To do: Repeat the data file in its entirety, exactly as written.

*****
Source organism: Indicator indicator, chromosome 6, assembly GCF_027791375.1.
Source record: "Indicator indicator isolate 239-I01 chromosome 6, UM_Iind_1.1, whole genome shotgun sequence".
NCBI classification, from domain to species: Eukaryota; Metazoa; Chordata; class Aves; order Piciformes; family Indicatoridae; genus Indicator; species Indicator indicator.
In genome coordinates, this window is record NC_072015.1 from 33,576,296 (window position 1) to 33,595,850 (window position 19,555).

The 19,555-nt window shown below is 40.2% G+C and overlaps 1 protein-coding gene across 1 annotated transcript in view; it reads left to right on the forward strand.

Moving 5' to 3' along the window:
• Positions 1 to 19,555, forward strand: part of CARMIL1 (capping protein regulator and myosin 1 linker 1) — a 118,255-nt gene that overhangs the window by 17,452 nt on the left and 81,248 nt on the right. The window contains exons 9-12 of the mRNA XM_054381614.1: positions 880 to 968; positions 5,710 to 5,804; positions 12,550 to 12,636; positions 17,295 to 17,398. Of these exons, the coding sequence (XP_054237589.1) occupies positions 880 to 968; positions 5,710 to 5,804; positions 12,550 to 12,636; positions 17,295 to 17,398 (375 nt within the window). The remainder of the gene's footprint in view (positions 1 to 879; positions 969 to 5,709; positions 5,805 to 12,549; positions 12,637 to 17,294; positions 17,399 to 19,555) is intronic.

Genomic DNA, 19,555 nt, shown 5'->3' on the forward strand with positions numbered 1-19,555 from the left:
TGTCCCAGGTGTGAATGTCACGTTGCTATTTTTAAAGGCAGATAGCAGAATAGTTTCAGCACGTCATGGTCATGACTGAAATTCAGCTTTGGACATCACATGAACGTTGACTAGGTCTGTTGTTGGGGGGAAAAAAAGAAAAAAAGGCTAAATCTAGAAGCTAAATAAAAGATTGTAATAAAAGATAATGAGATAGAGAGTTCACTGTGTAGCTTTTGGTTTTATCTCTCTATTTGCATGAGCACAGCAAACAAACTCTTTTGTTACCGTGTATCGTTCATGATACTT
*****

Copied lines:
Source organism: Indicator indicator, chromosome 6, assembly GCF_027791375.1.
Source record: "Indicator indicator isolate 239-I01 chromosome 6, UM_Iind_1.1, whole genome shotgun sequence".
NCBI classification, from domain to species: Eukaryota; Metazoa; Chordata; class Aves; order Piciformes; family Indicatoridae; genus Indicator; species Indicator indicator.
In genome coordinates, this window is record NC_072015.1 from 33,576,296 (window position 1) to 33,595,850 (window position 19,555).

The 19,555-nt window shown below is 40.2% G+C and overlaps 1 protein-coding gene across 1 annotated transcript in view; it reads left to right on the forward strand.

Moving 5' to 3' along the window:
• Positions 1 to 19,555, forward strand: part of CARMIL1 (capping protein regulator and myosin 1 linker 1) — a 118,255-nt gene that overhangs the window by 17,452 nt on the left and 81,248 nt on the right. The window contains exons 9-12 of the mRNA XM_054381614.1: positions 880 to 968; positions 5,710 to 5,804; positions 12,550 to 12,636; positions 17,295 to 17,398. Of these exons, the coding sequence (XP_054237589.1) occupies positions 880 to 968; positions 5,710 to 5,804; positions 12,550 to 12,636; positions 17,295 to 17,398 (375 nt within the window). The remainder of the gene's footprint in view (positions 1 to 879; positions 969 to 5,709; positions 5,805 to 12,549; positions 12,637 to 17,294; positions 17,399 to 19,555) is intronic.

Genomic DNA, 19,555 nt, shown 5'->3' on the forward strand with positions numbered 1-19,555 from the left:
TGTCCCAGGTGTGAATGTCACGTTGCTATTTTTAAAGGCAGATAGCAGAATAGTTTCAGCACGTCATGGTCATGACTGAAATTCAGCTTTGGACATCACATGAACGTTGACTAGGTCTGTTGTTGGGGGGAAAAAAAGAAAAAAAGGCTAAATCTAGAAGCTAAATAAAAGATTGTAATAAAAGATAATGAGATAGAGAGTTCACTGTGTAGCTTTTGGTTTTATCTCTCTATTTGCATGAGCACAGCAAACAAACTCTTTTGTTACCGTGTATCGTTCATGATACTT